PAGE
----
The Daily Gamecock

USC welcomes inaugural Gamecock Gateway Class

First day proves successful for bridge program students

The Roost parking lot bustled with energy Monday afternoon. Athletes walked to a track meet, construction crews poured concrete for the new softball stadium and Gamecock Gateway students arrived by shuttle from their first day of classes at Midlands Technical College.

 Gamecock Gateway, a new bridge program that's allowed first-year students to live on campus while taking classes at Midlands Tech, has enrolled 157 of those students. They'll have to maintain a 2.25 GPA, complete 30 credit hours and stay in good conduct and financial standing at both schools.

If they do, they will be admitted as full USC students next fall.
In the meantime, restrictions keep them from joining social fraternities and sororities, playing on USC sports teams and becoming officers in student organizations. Their CarolinaCards list them as "student affiliates" and they cannot request football, baseball or basketball tickets.

But despite these restrictions, administrators say keeping students involved in the USC community will be a crucial part of the fledgling program.

"We have done a lot to ensure that our students are at ease as they navigate through two worlds, not just one," said Drew Newton, Gamecock Gateway's USC coordinator.

Their first few days on campus weren't too unlike other students', either.

"They were invited to First Night Carolina, they had two days of orientation, one of which was devoted to USC and they spoke to the student body president," said Chris Presley, residence hall director for The Roost, where the Gateway students live.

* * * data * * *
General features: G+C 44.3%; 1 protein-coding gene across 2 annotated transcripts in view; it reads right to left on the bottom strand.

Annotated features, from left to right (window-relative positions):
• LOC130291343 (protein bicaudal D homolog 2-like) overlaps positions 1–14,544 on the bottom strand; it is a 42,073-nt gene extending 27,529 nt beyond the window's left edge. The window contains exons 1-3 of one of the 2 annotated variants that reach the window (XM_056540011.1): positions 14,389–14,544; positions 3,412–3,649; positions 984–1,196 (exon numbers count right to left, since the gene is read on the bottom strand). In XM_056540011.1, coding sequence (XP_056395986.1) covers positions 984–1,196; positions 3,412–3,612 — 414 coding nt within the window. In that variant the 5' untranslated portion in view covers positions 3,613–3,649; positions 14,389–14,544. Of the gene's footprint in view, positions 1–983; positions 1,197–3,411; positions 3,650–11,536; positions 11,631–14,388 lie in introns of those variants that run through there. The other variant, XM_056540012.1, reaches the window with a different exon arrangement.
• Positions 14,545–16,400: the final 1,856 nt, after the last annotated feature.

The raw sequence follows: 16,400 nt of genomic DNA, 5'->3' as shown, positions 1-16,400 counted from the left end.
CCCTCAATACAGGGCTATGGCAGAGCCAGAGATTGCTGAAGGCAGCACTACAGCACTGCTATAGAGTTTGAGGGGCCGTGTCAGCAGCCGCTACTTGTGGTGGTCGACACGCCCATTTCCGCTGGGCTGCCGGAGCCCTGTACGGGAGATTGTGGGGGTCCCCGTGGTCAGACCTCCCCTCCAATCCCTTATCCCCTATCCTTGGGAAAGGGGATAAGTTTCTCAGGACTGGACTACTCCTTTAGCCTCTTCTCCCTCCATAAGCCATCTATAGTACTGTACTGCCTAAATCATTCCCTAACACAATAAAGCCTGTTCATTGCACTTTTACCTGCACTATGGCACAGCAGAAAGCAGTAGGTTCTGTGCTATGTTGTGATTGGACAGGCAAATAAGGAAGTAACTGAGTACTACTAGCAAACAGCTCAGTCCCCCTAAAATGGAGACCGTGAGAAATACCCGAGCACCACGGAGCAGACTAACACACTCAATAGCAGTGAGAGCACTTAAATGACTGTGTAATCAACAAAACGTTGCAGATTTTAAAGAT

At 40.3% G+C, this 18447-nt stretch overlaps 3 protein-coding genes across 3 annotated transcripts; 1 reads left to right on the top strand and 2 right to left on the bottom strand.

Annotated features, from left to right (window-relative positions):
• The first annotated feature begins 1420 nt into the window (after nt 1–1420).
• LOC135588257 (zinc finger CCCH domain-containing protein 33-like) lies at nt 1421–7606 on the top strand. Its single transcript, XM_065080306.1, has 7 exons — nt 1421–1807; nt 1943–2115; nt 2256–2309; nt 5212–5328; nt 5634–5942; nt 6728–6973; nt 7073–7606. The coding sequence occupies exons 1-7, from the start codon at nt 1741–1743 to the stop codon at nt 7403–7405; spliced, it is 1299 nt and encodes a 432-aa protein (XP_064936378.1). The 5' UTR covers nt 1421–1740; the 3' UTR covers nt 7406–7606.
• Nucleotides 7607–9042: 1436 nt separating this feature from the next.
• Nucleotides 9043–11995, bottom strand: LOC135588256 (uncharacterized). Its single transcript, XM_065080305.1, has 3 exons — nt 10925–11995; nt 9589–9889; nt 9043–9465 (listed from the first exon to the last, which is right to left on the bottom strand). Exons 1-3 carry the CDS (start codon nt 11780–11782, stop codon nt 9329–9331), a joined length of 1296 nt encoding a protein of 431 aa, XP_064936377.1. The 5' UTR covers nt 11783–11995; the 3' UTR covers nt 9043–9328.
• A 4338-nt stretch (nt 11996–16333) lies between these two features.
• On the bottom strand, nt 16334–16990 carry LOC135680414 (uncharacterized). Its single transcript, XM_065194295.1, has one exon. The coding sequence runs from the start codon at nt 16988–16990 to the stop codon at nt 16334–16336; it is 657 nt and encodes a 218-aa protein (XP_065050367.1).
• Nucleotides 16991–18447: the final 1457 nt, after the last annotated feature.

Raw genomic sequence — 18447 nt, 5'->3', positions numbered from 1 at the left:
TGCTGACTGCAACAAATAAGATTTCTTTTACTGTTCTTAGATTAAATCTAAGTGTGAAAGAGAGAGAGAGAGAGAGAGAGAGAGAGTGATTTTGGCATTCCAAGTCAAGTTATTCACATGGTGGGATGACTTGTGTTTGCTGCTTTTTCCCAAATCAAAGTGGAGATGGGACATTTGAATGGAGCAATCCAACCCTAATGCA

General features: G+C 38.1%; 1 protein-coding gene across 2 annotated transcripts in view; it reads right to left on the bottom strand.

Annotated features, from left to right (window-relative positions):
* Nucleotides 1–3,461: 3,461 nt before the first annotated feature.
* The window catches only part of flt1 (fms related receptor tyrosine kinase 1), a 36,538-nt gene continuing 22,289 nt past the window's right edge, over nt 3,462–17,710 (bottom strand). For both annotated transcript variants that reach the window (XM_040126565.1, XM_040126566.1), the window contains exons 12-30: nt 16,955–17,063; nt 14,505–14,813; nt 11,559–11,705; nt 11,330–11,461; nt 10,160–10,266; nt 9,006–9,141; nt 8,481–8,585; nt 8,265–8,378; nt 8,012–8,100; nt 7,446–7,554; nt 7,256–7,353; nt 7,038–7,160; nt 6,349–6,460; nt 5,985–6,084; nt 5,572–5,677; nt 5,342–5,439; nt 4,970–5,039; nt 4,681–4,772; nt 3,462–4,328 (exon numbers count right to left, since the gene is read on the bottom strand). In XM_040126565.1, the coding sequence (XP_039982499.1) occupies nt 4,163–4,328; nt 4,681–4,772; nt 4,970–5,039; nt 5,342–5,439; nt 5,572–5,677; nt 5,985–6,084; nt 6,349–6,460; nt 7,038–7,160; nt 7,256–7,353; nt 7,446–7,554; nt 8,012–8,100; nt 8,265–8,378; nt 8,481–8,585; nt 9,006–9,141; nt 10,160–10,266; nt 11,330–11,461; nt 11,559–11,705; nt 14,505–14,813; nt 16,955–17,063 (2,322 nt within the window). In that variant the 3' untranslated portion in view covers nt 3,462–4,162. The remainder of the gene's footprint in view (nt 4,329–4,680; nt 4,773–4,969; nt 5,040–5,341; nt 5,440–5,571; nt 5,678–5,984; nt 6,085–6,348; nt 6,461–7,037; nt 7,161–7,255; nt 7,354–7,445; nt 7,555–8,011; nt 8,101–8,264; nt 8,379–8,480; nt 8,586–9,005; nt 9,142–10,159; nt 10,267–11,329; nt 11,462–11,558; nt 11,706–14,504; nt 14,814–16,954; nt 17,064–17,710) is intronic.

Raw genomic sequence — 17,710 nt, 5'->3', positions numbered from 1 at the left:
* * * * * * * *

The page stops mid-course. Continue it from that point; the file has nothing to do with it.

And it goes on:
USC's been providing the transportation to Midlands Tech's Airport Campus, as they've been running shuttles every 15 minutes during a two-week trial period with USC's Vehicle Management determining the program's demand and peak hours.

Talon Vick, a first-year music student, said he enjoyed his first day of classes.

"The shuttle system runs smoothly, classes went well and there's a lot of community," he said.

That community was a big emphasis for Student Body Vice President Chase Mizzell, who spoke to students Monday afternoon in the Bates West Social Room about getting involved on campus and encouraged them to "try something different."

Alvie Vereen, a first-year computer science student, took that message to heart.

"I'll try boxing first, then the cooking club," she said.

They're also enrolled in their own freshmen enrichment program, College 105. The class discusses USC culture, AlcoholEdu and Midlands Tech's academic resources.

And while most of the students have transitioned well to living in the Roost, there was at least one move-in day hiccup.

"When I first walked into my room it smelled like mildew, the window was leaking and then I locked myself in the bathroom because the door handle snapped off," said Ashley Shannon, a first-year exercise science student. "My RM had to come kick down the door."

Other problems were, perhaps, more relatable
"I woke up on time for classes," said Zoe Luhrs, a first-year sociology student, "but then I felt I had to lay down for a few more minutes."

She was late to her first class.